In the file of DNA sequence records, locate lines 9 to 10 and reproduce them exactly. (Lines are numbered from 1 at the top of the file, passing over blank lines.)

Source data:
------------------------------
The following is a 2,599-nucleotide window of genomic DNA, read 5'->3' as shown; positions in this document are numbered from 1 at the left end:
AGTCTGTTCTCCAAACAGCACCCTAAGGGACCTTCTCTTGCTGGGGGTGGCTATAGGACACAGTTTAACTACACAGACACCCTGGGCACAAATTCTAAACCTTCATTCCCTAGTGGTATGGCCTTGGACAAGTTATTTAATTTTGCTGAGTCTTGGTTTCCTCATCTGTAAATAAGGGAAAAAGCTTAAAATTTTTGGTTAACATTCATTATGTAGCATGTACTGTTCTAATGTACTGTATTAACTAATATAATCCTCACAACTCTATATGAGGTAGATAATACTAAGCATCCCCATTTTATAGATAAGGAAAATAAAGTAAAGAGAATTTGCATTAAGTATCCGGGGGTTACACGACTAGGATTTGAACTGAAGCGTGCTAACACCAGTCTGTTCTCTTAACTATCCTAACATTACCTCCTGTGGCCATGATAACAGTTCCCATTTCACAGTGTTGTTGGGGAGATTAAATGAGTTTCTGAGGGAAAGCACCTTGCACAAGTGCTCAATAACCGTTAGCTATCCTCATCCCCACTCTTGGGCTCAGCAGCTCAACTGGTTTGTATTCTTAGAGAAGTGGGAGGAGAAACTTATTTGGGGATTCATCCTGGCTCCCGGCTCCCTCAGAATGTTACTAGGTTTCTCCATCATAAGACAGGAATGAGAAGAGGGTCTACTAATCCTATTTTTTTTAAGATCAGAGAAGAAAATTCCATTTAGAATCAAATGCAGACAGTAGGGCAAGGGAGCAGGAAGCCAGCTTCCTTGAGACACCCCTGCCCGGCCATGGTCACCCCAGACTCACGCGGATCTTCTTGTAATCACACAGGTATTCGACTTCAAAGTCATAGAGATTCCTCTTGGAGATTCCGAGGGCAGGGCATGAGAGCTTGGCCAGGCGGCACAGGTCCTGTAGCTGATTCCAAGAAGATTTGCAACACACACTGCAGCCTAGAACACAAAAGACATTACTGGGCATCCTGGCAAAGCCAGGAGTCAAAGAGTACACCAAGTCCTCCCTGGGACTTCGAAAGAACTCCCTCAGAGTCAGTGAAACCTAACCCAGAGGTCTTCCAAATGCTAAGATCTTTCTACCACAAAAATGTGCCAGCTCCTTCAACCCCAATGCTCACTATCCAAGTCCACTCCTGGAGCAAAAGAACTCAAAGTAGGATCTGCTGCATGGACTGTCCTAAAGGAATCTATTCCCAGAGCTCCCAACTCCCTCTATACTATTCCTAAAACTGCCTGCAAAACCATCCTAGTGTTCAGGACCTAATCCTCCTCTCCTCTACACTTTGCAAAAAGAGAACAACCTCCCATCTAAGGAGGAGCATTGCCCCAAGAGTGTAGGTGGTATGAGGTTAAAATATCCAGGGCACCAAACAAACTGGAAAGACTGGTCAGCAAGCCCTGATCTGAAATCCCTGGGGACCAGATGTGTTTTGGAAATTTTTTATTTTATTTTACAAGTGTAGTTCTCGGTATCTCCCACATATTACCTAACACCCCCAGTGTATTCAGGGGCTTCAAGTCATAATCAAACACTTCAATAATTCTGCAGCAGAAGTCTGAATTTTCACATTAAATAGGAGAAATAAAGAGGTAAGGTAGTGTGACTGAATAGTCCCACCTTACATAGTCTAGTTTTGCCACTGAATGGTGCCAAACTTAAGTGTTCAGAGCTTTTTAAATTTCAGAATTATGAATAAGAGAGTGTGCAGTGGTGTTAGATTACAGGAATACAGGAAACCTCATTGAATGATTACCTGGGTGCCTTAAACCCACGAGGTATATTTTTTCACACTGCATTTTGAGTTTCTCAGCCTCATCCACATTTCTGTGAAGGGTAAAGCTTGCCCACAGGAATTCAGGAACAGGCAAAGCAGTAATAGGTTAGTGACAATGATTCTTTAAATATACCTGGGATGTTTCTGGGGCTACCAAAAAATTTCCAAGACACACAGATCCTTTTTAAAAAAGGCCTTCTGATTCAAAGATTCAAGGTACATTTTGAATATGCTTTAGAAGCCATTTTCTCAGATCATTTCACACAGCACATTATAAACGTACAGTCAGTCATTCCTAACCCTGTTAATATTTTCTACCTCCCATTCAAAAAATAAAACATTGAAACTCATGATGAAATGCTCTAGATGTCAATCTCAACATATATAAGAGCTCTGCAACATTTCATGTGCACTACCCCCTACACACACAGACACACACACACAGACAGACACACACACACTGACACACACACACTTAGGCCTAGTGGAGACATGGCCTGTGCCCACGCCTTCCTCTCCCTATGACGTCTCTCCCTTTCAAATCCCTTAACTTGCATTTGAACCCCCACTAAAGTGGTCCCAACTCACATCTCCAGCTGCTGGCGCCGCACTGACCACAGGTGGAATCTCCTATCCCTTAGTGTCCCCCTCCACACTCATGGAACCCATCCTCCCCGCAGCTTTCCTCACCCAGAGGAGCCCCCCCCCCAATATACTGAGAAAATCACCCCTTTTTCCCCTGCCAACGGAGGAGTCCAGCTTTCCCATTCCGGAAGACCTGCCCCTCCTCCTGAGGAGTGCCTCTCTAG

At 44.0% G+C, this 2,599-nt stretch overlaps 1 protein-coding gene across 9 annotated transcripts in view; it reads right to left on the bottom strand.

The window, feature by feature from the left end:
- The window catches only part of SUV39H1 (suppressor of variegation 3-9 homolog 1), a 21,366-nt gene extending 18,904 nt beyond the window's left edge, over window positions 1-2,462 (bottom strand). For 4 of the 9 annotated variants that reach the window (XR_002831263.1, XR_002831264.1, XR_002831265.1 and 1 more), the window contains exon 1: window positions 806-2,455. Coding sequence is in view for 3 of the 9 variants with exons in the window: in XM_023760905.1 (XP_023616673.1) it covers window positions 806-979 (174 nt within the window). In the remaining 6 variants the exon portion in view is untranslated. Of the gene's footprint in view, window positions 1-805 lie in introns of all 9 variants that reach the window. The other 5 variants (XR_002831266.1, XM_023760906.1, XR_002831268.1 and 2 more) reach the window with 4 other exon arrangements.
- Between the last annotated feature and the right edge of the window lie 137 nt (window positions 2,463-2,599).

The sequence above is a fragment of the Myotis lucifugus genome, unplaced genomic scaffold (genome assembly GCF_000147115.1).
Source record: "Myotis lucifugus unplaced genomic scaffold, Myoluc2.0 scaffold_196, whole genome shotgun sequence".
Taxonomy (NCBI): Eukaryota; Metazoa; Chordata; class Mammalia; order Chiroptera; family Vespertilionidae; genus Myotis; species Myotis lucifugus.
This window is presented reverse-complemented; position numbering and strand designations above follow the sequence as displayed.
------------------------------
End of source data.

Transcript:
Taxonomy (NCBI): Eukaryota; Metazoa; Chordata; class Mammalia; order Chiroptera; family Vespertilionidae; genus Myotis; species Myotis lucifugus.
This window is presented reverse-complemented; position numbering and strand designations above follow the sequence as displayed.